It's a terrible burden, not being perfect.
I've noticed we can disqualify ourselves because we feel imperfect, self-imposing limits on what we can do. I know part of me feels I can't look for solutions or help anyone unless I'm perfect first. There is even a temptation to fake perfection—for the best of reasons: to help others.
For example, I write a health blog and I try to be honest about my journey and mistakes, but it's hard to feel "qualified" to tell other people what you're trying to achieve (health) and ate a family sized bag of chips last night.
One possibility is to deny all knowledge of chips and pretend such evil things would never pass my lips; "Who me? No, I only ever eat organic, gluten-free, sugar-free, non-processed, refined oil-free whole foods."
The other is to admit it, knowing that some of my followers striving for health will feel betrayed and believe that the plan I follow is at fault.
I know it's not healthy eating that's let me down; it's my own desire for short term enjoyment. But it's hard to know if posting about my failings is helping or hurting.
It's the same with Christianity.
I'm not perfect, I'm rude and judgy
I once, very rudely, told a friend off for a Facebook post saying she was moving in with her boyfriend. As she was an avowed Christian I thought that would mislead her Facebook friends about what (I thought) God's plan for marriage and sex is.
Needless to say I hurt her feelings.
Was she right to be honest about what she was doing, regardless of the fact that it wasn't a great example? Would it be any more right to pretend online that she wasn't doing it?
I have no answers, but I do know it's hard.
When I'm feeling extra vulnerable and like a terrible Christian it can be hard to share my faith.
I know I'm on a journey towards good. But it's clear to all that I've still got issues.
How can I tell people that God is the answer despite problems? If I believe the right things, why is my life a mess?
Spirituality is tricky, so I'm going to look at it the way I look at my health blog.
Despite the fact I ate a family sized bag of chips and my health is a mess, I know the plan I am working on is the right one and my desire for health is good. Long term health is on the way.
I'm not going to wait until I have perfect health to connect with people going through the same thing and I'm not going to pretend to be perfect either.
Pretending perfection causes more trouble than its worth.
Look at the Christian leader who teaches dogmatically on moral purity with great authority—it's extra-disappointing when their promiscuity comes out after years of pretence.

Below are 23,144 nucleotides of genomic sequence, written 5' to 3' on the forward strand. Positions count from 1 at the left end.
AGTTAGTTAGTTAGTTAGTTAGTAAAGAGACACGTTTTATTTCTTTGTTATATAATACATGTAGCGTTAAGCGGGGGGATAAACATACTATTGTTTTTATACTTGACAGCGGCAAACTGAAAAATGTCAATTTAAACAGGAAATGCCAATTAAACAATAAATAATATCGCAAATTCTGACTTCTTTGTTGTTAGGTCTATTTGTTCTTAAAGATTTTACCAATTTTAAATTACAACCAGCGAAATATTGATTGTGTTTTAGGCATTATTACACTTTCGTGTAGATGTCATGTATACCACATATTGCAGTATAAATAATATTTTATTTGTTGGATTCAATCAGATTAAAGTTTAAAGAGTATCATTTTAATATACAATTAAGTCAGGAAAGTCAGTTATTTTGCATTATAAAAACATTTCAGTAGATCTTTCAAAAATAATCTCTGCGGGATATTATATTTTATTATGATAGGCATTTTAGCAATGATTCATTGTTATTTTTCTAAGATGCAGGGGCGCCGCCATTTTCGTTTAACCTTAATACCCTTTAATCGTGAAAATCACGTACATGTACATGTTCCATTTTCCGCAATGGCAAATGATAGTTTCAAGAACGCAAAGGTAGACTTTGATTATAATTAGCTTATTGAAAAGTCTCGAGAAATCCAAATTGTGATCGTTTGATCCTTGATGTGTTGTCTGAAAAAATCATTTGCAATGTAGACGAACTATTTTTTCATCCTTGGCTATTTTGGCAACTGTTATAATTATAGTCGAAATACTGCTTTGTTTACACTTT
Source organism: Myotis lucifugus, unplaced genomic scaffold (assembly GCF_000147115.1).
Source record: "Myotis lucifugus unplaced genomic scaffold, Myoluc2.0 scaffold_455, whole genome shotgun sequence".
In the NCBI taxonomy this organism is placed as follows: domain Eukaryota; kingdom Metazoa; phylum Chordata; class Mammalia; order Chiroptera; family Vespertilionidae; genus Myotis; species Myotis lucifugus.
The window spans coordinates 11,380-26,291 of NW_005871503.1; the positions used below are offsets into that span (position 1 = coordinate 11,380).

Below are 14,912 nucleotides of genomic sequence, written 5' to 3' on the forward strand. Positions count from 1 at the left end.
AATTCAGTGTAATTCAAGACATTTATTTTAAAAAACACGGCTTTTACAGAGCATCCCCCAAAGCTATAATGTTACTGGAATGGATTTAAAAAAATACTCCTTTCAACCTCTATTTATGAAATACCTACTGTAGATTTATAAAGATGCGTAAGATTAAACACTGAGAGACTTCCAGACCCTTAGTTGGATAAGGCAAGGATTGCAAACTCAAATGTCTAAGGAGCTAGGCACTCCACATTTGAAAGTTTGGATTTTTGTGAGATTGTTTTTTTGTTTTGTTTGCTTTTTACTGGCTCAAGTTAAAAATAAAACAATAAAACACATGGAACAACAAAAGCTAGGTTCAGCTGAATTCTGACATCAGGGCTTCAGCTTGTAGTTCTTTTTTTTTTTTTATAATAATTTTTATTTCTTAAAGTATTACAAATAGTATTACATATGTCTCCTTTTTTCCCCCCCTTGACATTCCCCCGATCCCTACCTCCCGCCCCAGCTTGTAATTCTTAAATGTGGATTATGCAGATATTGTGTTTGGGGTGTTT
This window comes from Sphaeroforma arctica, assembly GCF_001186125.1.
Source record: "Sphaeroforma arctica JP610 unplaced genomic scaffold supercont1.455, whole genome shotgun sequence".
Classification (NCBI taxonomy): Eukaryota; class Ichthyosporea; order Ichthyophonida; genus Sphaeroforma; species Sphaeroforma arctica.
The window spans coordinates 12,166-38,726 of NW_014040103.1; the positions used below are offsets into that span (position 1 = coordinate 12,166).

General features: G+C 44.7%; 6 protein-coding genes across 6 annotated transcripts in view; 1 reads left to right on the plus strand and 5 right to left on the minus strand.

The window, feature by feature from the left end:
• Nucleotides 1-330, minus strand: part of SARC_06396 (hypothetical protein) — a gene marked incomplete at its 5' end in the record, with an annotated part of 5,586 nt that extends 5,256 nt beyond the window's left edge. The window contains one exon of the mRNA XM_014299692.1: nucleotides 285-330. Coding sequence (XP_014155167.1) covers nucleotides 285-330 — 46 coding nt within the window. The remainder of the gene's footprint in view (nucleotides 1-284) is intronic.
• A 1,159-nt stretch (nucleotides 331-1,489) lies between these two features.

If they had admitted it's something they struggled with, the fall from grace would seem less severe. People would forgive and trust again.
I also know churches where leadership sins are not openly admitted, because of the churches' good names—understandable. Yet for those who know the truth, the hurt of the deception often ends up worse than the impact of the sin.
Perfection is a process
Hebrews chapter 12, verse 2 makes clear that it is Jesus who is both the author and perfector of our faith. Knowing it's not our own efforts that will complete us makes it easier to admit our imperfections.
It's not about trying harder. It's about letting Jesus work in us, during all our mistakes and issues—trusting that one day we will be perfected.
Philippians chapter 1, verse 6 agrees, saying that we can be confident that the one who began the good work in us will carry it out to completion.
Despite all our flaws, faults and downright betrayals of our faith we still know God's plan is not at fault.
Our desire for God's plan is good, and long term perfection is coming our way. But let's not wait until we have it perfected to connect honestly and openly with people on a faith journey.
Personally I hope admitting my failings won't turn people away from God but I know dishonesty will turn people away. One day I will be perfected and completed but today is not that day.
Kara Greening trained in biology, works in chemistry and wonders about the physics of the TARDIS. She is passionate about exploring her faith. She lives with her husband, a primary school teacher. They have two cats: a senior cat named Sampson and a recently acquired kitten that is currently nameless. No-name just jumped feet first into Kara's mug of coffee and spilt it over the laptop.
Kara Greening's previous articles may be viewed at http://www.pressserviceinternational.org/kara-greening.html